Angelo also pointed out that a recent speech given by Condaleeza Rice was posted on the site via a You Tube video:

Friday, May 23, 2008

Reaching Out to Your Customers

In a recent post at The Social Organization Rachel Happe discusses how to influence social media in an organization.

The most important part of social media is creating better relationships. However, with this new speed that social media brings to organizations, we can build better relationships faster and start doing business faster.

Rachel Happe believes that the best way to bring this into the organization is through a small, enthusiastic group of people. And then focus on creating the important relationships with those who share interests. Are you going to focus your networking with other businesses or are you reaching out to your customers and inviting them to take part in your product line?

The Customer Experience

In a recent blog post at Customer Think, Mei Lin Fung tells a story about her friend’s customer service experience at Whole Foods. The outstanding customer service will gain Whole Foods more business through the customers word of mouth communication than any advertisement for the store ever will.

It is very important that a company always pays attention to customer at every touch point. With this story of the manager helping the customer personally find a recipe not available in the store, and then finding all of the ingredients, it shows that the manager truly cares about the customer. It is important to have employees who have respect for the customer, other employees, and have a genuine belief in the product.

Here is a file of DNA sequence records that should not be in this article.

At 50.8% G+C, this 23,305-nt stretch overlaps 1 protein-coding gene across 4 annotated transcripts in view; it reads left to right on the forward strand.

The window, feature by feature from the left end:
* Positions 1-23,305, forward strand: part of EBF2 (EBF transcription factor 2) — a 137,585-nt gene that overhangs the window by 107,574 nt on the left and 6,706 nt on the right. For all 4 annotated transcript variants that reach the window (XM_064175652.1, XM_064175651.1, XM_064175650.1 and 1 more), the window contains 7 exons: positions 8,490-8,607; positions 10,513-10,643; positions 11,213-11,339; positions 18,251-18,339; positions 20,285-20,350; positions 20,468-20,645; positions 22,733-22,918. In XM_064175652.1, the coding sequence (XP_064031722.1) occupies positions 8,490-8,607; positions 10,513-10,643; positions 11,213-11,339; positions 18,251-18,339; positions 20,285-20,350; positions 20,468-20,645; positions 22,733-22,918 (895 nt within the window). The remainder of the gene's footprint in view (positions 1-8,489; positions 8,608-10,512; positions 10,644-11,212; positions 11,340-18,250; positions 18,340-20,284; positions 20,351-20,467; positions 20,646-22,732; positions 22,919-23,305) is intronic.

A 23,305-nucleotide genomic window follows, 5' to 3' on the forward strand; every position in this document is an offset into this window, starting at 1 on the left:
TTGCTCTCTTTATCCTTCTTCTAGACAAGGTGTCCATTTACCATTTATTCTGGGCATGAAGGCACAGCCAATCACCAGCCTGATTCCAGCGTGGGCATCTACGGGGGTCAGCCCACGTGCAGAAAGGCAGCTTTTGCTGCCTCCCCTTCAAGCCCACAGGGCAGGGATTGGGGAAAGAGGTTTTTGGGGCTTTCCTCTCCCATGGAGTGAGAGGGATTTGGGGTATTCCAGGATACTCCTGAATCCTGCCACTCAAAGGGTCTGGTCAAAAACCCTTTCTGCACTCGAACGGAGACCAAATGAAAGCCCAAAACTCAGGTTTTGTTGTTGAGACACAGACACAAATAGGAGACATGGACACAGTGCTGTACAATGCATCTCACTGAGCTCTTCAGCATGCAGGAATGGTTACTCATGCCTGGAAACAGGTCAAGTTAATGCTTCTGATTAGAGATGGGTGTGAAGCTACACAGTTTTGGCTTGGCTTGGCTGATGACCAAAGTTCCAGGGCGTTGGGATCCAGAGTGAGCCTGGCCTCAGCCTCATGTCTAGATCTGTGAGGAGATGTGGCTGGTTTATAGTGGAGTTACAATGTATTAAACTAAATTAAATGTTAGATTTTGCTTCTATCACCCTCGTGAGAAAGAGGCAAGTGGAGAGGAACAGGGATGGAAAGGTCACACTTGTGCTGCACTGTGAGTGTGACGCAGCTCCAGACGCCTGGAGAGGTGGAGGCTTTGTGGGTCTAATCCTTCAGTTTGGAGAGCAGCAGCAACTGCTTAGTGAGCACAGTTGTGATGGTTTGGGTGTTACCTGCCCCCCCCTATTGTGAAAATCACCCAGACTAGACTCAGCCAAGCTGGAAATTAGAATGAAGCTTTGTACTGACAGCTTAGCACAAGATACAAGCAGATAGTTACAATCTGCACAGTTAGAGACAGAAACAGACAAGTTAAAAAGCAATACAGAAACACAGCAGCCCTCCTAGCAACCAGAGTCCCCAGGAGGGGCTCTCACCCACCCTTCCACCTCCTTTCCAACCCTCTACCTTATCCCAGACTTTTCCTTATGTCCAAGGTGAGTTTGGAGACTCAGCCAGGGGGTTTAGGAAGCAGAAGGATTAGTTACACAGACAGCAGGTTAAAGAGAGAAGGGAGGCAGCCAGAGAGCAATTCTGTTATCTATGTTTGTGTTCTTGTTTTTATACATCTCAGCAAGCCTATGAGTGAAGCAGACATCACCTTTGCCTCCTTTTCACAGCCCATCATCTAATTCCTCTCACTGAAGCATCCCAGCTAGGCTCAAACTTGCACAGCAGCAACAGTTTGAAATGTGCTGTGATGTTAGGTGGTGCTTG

A customer will come back into your store because of the treatment they receive from the employees. It’s critical to know that you have this touch point taken care of.

Growing Sleep Disorder Market

In a recent report released at the Research Reports Blog, they discuss the growing opportunities in the sleeping disorder medication market. Over 80 sleep disorders have been identified, and it is believed that 20% of the American population suffers from these disorders. Visiongain believes that by 2012, the world insomnia market will be worth $1.8 billion.

Most of the drugs on the market are to treat the sleeping disorder insomnia. Since 2005, two new drugs have been introduced to the US market: Ambien CR and Lunesta. There are also a number of generic drugs that cost significantly less, leading to easy market penetration.

Thursday, May 22, 2008

Quality More Important than Price

In a recent research report released by B2B International, they find that quality, not price is the most important thing for the items they buy.

The five hygiene factors that influenced purchases were: service, price, quality, reliable delivery and speedy delivery. This survey was among industrial companies and there preferences when choosing a new supplier. However, most companies in the industry rely on quality to reflect the quality of their products. It’s also shown that customer loyalty develops in this industry, due to the quality of the products purchased. This research showed that quality always ranks first, in every industry. Check out the full report here.